BEIRUT -- A Syrian rebel suicide bomber detonated a car full of explosives in front of a key government military intelligence office in the southern Syrian city of Sweida on Wednesday, killing a commander and about seven other officials working for Air Force Military Intelligence – one of the Assad regime’s most critical institutions.
It was the latest of a rising trend of suicide assaults in Syria’s two-and-a-half-year long civil war. At least 90 such attacks have taken place since the first one in Damascus in December 2011. Of those, 26 have been recorded in the last six months by analysts who track the activities of the al Qaida-affiliated rebel groups among the forces fighting to topple President Bashar Assad.
Suicide bombings have featured in other wars. But the tactic has distinguished itself in Syria because the groups employing it seem to be doing it far more selectively than in other recent conflicts, especially compared to the war in Iraq, according to analysts who have studied the data of both conflicts.
While pure terror attacks that kill primarily civilians are not unheard of – an attack in the Turkish border city of Reyhanli in May that killed more than 40 recently was claimed by the anti-Assad Islamic State of Iraq and Syria group (ISIS) – many of the suicide bombings in Syria have had a readily identifiable military target. Often that target has defied more traditional rebel efforts to overwhelm it.
The Iraq experience is an especially apt comparison because both of the al Qaida-affiliated groups fighting in Syria, ISIS and the Nusra Front, have their roots in Iraq’s most radical Sunni Muslim group, al Qaida in Iraq. Analysts believe the more-targeted use of suicide bombings in Syria is the result of a reassessment of the al Qaida in Iraq philosophy that used suicide explosions to wreak widespread death and insecurity through the country’s civilian population.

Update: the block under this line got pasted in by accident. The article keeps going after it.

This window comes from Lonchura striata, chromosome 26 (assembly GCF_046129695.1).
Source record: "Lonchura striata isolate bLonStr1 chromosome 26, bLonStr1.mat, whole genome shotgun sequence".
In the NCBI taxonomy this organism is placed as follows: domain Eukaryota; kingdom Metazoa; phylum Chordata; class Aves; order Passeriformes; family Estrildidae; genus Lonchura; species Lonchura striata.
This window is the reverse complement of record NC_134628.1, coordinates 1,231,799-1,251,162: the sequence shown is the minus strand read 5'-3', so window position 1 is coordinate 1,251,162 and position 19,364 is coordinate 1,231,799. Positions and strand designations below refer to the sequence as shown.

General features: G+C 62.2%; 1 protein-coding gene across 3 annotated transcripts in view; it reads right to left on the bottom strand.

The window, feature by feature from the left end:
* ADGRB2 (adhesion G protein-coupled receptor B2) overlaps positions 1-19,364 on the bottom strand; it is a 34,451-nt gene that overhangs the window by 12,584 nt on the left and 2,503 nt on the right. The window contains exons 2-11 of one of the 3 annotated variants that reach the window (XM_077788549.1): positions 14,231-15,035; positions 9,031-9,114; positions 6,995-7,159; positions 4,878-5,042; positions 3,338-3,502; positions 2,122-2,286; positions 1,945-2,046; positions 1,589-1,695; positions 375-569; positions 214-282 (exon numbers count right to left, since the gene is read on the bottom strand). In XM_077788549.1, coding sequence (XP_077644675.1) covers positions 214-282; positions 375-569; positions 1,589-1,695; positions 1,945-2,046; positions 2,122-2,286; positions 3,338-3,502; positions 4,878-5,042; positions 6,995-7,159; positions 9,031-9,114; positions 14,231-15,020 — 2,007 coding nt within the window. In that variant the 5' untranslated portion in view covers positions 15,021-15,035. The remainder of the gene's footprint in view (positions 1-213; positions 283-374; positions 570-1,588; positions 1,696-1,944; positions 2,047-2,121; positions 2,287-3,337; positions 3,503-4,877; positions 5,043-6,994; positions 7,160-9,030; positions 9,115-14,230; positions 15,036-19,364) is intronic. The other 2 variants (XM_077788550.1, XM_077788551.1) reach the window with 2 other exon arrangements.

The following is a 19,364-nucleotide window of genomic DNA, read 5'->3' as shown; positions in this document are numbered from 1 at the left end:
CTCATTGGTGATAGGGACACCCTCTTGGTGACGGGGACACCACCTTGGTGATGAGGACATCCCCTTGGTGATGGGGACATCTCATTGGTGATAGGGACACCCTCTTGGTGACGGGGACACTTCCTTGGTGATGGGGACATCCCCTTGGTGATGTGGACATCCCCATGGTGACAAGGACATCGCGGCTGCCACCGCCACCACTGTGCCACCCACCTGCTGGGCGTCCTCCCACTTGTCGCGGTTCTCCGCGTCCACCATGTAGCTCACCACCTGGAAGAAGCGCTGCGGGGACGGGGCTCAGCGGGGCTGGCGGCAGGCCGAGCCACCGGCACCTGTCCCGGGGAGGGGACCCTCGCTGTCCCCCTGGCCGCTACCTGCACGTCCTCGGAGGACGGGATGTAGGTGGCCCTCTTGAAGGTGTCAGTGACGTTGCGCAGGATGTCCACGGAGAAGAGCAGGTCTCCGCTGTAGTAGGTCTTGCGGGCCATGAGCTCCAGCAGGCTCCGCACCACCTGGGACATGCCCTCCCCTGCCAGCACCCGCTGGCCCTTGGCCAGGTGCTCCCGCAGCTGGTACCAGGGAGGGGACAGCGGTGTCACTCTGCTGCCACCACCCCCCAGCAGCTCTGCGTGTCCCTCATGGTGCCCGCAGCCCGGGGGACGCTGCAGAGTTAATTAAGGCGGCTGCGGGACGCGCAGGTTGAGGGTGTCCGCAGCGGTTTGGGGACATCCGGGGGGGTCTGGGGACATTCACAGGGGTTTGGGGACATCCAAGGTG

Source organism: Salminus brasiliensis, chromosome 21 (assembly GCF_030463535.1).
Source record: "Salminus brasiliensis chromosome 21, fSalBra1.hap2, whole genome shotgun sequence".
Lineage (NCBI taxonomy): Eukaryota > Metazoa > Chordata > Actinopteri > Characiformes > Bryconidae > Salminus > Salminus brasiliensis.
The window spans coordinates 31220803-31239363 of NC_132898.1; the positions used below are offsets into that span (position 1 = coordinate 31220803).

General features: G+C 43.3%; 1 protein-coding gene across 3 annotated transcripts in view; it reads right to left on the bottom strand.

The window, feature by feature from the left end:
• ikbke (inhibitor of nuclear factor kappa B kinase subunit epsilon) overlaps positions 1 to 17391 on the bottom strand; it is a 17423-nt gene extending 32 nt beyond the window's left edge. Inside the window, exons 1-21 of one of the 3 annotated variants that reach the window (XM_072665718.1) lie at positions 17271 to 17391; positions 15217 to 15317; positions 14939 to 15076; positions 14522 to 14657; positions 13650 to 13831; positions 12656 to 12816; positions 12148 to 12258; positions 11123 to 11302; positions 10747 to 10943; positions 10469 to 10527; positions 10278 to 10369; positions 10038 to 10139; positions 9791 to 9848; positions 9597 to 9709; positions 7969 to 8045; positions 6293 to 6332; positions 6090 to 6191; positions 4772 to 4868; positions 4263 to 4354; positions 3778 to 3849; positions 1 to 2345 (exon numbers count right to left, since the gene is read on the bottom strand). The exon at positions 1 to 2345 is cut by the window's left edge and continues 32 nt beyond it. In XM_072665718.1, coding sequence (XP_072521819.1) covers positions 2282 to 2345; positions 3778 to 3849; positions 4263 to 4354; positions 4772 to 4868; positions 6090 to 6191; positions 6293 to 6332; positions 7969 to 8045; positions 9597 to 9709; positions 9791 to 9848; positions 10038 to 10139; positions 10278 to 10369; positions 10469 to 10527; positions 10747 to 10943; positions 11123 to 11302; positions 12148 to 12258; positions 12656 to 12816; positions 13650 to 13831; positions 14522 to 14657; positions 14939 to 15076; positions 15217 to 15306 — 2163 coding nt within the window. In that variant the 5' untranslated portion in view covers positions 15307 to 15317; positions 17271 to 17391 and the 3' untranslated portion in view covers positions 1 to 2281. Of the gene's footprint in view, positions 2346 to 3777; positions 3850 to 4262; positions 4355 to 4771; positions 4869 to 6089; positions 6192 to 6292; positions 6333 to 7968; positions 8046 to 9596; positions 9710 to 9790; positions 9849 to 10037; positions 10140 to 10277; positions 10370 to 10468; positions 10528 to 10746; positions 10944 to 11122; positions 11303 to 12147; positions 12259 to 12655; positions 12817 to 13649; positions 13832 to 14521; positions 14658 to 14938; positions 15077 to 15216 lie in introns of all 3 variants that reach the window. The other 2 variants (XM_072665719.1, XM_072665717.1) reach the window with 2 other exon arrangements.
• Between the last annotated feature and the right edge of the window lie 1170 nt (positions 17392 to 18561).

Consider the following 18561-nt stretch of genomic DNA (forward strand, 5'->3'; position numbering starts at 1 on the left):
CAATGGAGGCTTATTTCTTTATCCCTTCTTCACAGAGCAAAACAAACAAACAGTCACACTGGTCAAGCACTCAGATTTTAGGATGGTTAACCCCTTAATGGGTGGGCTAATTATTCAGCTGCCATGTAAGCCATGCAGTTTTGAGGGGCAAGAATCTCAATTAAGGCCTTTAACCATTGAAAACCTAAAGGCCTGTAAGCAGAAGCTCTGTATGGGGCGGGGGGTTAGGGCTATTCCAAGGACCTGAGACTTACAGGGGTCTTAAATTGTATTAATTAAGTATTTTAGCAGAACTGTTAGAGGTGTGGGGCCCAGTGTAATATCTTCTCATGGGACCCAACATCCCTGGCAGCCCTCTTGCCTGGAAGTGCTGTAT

The reassessment is no doubt due in part to what happened in Iraq, where Sunni Muslim tribesmen eventually turned on al Qaida in Iraq and joined with American forces to defeat it, at least long enough for U.S. troops to withdraw. Much of the leadership of the Islamic State of Iraq and Syria and of the Nusra Front experienced that rejection in Iraq firsthand, and analysts say they appear eager not to repeat in the current conflict.
In many cases this has included pursuing less harsh forms of Islamic justice in the areas in which they operate, though members of ISIS, which has a large component of non-Syrian members, have begun to alienate more moderate Syrian Muslims with a zeal for enforcing the minutest of rules on a war-weary population.
Still, suicide bombings, which were a near daily occurrence during the harshest years of bloodshed in Iraq and killed thousands, are used much less frequently in Syria – and with much more directed effect, analysts say.
Charles Lister, an analyst with IHS Jane’s Terrorism and Insurgency Centre, said there are two major differences to the way suicide bombers have been deployed in Syria, compared to Iraq.
“Firstly, suicide attacks have primarily been used in the form of militarily valuable initial incisions into well-guarded fixed targets, thereby providing a more conducive environment for ground forces,” he recently wrote. “And secondly, a pre-eminent focus on using the tactic against military and occasionally government stationary targets has, particularly in the last six to nine months, reduced the incidence of such attacks inflicting high numbers of civilian casualties.”
The two changes, Lister said, has made suicide bombings “a far more militarily efficient tactic that can contribute towards attacks involving multiple rebel groups against targets of significant importance.”
Lister also noted that when rebels do strike seemingly civilian targets, they tend to ensure that only pro-government areas are hit, which tends to reduce the outcry from rebel supporters, “thereby avoiding the likelihood of the tactic negatively affecting the support for jihadist groups within sections of the anti-government civilian population.”
Aymeen al Tamimi, a fellow at the Philadelphia-headquartered Middle East Forum, has been tracking the use of suicide bombings by ISIS and Nusra since the groups announced that both represented al Qaeda in the Syrian conflict. He said of the 14 ISIS-linked and 12 Nusra-claimed bombings from April to early October, the majority, although not all, appeared to follow a more focused strategy.